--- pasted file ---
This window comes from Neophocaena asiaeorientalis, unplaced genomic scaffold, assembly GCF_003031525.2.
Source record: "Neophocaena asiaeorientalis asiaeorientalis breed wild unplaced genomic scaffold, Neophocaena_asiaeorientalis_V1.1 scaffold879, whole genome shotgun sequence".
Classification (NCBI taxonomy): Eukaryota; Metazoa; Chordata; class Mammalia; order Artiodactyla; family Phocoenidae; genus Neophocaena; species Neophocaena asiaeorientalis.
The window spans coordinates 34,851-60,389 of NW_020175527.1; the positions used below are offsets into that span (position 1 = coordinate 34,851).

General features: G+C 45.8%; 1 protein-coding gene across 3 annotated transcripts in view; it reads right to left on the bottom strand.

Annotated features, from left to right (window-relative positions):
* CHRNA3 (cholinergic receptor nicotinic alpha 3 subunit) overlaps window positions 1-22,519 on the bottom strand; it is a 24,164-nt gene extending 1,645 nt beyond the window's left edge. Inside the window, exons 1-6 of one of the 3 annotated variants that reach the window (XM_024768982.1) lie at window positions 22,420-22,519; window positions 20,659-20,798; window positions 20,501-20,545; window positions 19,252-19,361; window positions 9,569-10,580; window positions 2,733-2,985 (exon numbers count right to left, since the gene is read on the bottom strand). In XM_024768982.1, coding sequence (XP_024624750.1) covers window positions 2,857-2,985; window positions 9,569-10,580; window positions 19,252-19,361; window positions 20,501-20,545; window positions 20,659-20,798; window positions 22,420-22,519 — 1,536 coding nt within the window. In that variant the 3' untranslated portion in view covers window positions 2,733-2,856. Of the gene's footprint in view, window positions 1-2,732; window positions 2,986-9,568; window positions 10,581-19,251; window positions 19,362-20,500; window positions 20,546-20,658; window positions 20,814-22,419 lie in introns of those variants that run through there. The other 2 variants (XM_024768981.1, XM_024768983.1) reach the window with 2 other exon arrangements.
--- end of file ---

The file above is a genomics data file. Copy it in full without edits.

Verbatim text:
This window comes from Neophocaena asiaeorientalis, unplaced genomic scaffold, assembly GCF_003031525.2.
Source record: "Neophocaena asiaeorientalis asiaeorientalis breed wild unplaced genomic scaffold, Neophocaena_asiaeorientalis_V1.1 scaffold879, whole genome shotgun sequence".
Classification (NCBI taxonomy): Eukaryota; Metazoa; Chordata; class Mammalia; order Artiodactyla; family Phocoenidae; genus Neophocaena; species Neophocaena asiaeorientalis.
The window spans coordinates 34,851-60,389 of NW_020175527.1; the positions used below are offsets into that span (position 1 = coordinate 34,851).

General features: G+C 45.8%; 1 protein-coding gene across 3 annotated transcripts in view; it reads right to left on the bottom strand.

Annotated features, from left to right (window-relative positions):
* CHRNA3 (cholinergic receptor nicotinic alpha 3 subunit) overlaps window positions 1-22,519 on the bottom strand; it is a 24,164-nt gene extending 1,645 nt beyond the window's left edge. Inside the window, exons 1-6 of one of the 3 annotated variants that reach the window (XM_024768982.1) lie at window positions 22,420-22,519; window positions 20,659-20,798; window positions 20,501-20,545; window positions 19,252-19,361; window positions 9,569-10,580; window positions 2,733-2,985 (exon numbers count right to left, since the gene is read on the bottom strand). In XM_024768982.1, coding sequence (XP_024624750.1) covers window positions 2,857-2,985; window positions 9,569-10,580; window positions 19,252-19,361; window positions 20,501-20,545; window positions 20,659-20,798; window positions 22,420-22,519 — 1,536 coding nt within the window. In that variant the 3' untranslated portion in view covers window positions 2,733-2,856. Of the gene's footprint in view, window positions 1-2,732; window positions 2,986-9,568; window positions 10,581-19,251; window positions 19,362-20,500; window positions 20,546-20,658; window positions 20,814-22,419 lie in introns of those variants that run through there. The other 2 variants (XM_024768981.1, XM_024768983.1) reach the window with 2 other exon arrangements.